The Journey of the Morning Star
Just over fifty years ago on June 18, 1963, Fuller E. Callaway III and a crew of four were sailing his yacht, the Morning Star, off the coast of Nicaragua in the Caribbean Sea. The 98-foot ketch had just passed through the Panama Canal and was en route to Newport, R.I. to compete in the Trans-Atlantic Race. They had high hopes of winning as the Morning Star had proven itself time and again to be one of the world’s fastest racing yachts and Callaway was its accomplished skipper.
Constructed in Genoa, Italy in 1928 as a staysail schooner, she was purchased in 1946 by oilman Richard Reem and shortly thereafter re-rigged. Under Reem, the Morning Star won the 1955 Transpacific Yacht Race, also known as the Honolulu Race, with a world record time of 9 days, 15 hours and 5 minutes. In fact, between 1949 and 1957, the Morning Star won the 2,500 mile Honolulu Race five times. In 1957, Reem sold her to Louis Benoist, a noted San Francisco businessman, who in turn sold her to Fuller E. Callaway III in 1960. In 1961, with Callaway at the helm, Morning Star won the Los Angeles-To-Tahiti Race, the world’s longest yacht competition. Amazingly, Morning Star completed the 3,500 mile course with a world record time of 18 days, 18 hours and 23 minutes.
At about 2:00 a.m. on June 19, as the Morning Star passed about 15 miles west of Providencia Island some 150 miles off the east coast of Nicaragua, Callaway noticed an anomaly on the fathometer. The currents were strong and earlier in the evening there had been some squalls. The crew had been carefully monitoring instruments and looking for location landmarks all afternoon and evening. Then, according to firsthand accounts, all of a sudden Callaway and a crew member, who was awakened when Callaway cut the engine, saw the white foam of a wave breaking over a reef. The Morning Star hit the reef; the wave knocked two of the crew overboard and left three stranded on the disabled vessel. After several hours of turmoil, all five crew ended up safe on the wrecked ship. As day broke, amazingly, they discovered the 14 foot dinghy lodged upside down against the reef. They set it upright and used makeshift paddles as they proceeded toward the island of Providencia. Several miles from shore an island local, passing by on a cayuca (traditional native boat), offered to tow them to the village of Santa Isabella. All hands were now safe, but the Morning Star would never race again, lost to pilfering by locals and, ultimately, to the sea.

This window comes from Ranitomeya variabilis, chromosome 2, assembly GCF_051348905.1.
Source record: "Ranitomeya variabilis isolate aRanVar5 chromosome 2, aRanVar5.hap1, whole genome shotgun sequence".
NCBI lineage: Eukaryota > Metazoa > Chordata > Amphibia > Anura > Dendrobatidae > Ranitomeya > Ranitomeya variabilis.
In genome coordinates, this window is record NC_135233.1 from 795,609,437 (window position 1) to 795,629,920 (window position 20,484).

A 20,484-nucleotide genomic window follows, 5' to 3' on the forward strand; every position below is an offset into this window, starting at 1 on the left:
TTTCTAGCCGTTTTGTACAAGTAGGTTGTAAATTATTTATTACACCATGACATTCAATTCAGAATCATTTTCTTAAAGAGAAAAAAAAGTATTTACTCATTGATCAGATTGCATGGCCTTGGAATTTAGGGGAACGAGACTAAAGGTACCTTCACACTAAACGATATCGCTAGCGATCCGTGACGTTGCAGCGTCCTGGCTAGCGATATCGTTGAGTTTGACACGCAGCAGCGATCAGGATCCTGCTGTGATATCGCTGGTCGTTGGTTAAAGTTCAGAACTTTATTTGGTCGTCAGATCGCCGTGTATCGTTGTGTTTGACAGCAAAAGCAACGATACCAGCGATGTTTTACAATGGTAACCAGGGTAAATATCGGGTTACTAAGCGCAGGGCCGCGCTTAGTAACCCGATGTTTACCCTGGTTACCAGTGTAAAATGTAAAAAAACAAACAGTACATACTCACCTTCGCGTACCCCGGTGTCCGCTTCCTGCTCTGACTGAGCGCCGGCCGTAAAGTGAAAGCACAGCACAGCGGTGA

After two days on Providencia, Fuller III and most of the crew flew by private plane from Panama to Atlanta and rested in LaGrange at Hills & Dales for four days. Fuller III, after his short rest in LaGrange, headed on to Newport and joined the crew of Sumner “Huey” Long’s 57-foot Onodine, which went on to win the 1963 Trans-Atlantic Race. The next year Walter Pikula, a well-regarded racing captain, was passing by Providencia Island and visited the wreck site. He commented: “I can’t explain what a dramatic sight it was to see the hulk of this famous racing lady in its present state, and it was sad to see her end this way…If the Morning Star had only been 50 yards along the course she would have missed the entire reef and been in clear water.”
The full account of this remarkable story is beautifully documented in two scrapbooks that contain original newspaper clippings, photographs and telegrams from the period. These scrapbooks now reside in Fuller III’s bedroom at the estate. They were a generous gift from his son Mark Clayton Callaway and the Morning Star Foundation which Mark founded and named in honor of his father’s yacht.